Lung Cancer

What is lung cancer?

Lung cancer begins when cells in the lungs begin to divide and grow uncontrollably. This abnormal uncontrolled cell division leads to the formation of abnormal masses, called tumours, which impair the normal functioning of the lungs.

Lung cancer holds the highest incidence among all cancer types and remains the primary cause of cancer-related fatalities globally. In the context of India, lung cancer represents 5.9% of all cancer cases and accounts for 8.1% of all cancer-related deaths.  (reference: Singh N, et al. Lung Cancer in India.  JournalofThoracicOncologyVol.16No.8:1250-1266)

Smoking is often the primary cause of lung cancer, both in smokers and in non-smokers who are exposed to second-hand smoke, which means they remain in close contact with smokers for a long time. However, lung cancer can also be seen in people who have never smoked. Roughly 20% of people diagnosed with lung cancer have never smoked.

There are 2 main types of lung cancer:

Non-small cell lung cancer (NSCLC)

Non-small cell lung cancer (NSCLC) is the most common type of lung cancer.  About 80% to 85% of lung cancers are NSCLC.  Adenocarcinoma and squamous cell carcinoma are the most common types. Adenosquamous carcinoma and sarcomatoid carcinoma are two less prevalent types of NSCLC.

Small cell lung cancer (SCLC)

Small cell lung cancer (SCLC) grows more quickly and is more difficult to treat than NSCLC. About 10% to 15% of all lung cancers are SCLC.  It is often found as relatively small in size and is already spread to other parts of the body when it is diagnosed.  Other specific types of SCLC include small cell carcinoma and combined small cell carcinoma.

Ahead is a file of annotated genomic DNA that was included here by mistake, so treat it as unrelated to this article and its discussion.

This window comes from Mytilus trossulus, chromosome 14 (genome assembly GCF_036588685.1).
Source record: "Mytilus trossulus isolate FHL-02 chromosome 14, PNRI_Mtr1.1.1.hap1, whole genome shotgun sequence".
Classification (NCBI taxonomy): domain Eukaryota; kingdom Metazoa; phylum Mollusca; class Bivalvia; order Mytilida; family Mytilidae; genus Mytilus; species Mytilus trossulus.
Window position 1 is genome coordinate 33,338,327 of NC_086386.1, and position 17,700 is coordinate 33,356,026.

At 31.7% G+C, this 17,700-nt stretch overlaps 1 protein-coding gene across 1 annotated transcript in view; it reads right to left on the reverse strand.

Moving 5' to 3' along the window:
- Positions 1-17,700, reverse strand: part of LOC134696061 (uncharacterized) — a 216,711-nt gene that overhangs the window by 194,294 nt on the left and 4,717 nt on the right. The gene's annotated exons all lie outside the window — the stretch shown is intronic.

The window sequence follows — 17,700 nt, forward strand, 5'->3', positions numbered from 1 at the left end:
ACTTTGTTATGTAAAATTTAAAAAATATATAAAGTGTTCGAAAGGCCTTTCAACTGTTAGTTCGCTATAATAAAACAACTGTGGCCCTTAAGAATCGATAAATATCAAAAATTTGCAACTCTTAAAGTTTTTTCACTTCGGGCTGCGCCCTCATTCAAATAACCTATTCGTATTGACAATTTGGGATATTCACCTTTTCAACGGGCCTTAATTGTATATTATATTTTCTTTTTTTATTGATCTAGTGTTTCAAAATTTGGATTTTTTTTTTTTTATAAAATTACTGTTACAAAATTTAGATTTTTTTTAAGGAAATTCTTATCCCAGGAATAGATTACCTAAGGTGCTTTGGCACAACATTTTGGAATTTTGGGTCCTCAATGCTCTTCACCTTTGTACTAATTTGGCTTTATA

What are the Risk Factors?

  • Smoking is a leading risk factor for lung cancer. Smokers are at a significantly greater risk of developing or succumbing to lung cancer than non-smokers. In fact, smokers are 15 to 30 times more likely to get lung cancer. Even smoking a small number of cigarettes each day or intermittently can heighten the risk of lung cancer. The risk of lung cancer is directly proportional to the duration of smoking. While quitting smoking can reduce the risk of lung cancer, it remains higher than the risk for individuals who never smoked. Nonetheless, quitting smoking at any age can significantly lower the risk of lung cancer.
  • Exposure to second-hand smoke: Second-hand smoke, which includes smoke from cigars, pipes, and cigarettes, also increases the risk of lung cancer. 
  • Exposure to carcinogens – A number of metals like arsenic, chromium, and nickel are known to be carcinogenic.  Similarly, exposure to asbestos is also linked to lung cancer.
  • Family history of lung cancer: The risk of lung cancer is higher if your parents, brothers, or sisters have had lung cancer.

What are the signs and symptoms?

Most of the time lung cancer does not lead to signs and symptoms in its earliest stage. Signs and symptoms typically occur only in the advanced stage of the disease which may include;

  • Persistent coughing with or without blood
  • Shortness of breath
  • Chest pain
  • Wheezing
  • Tiredness
  • Weight loss with no known reason

A cough or pneumonia that keeps returning after treatment could be an early sign of lung cancer, but it could also be a sign of less serious conditions.

So, if you are at higher risk for lung cancer, it’s important to get screened.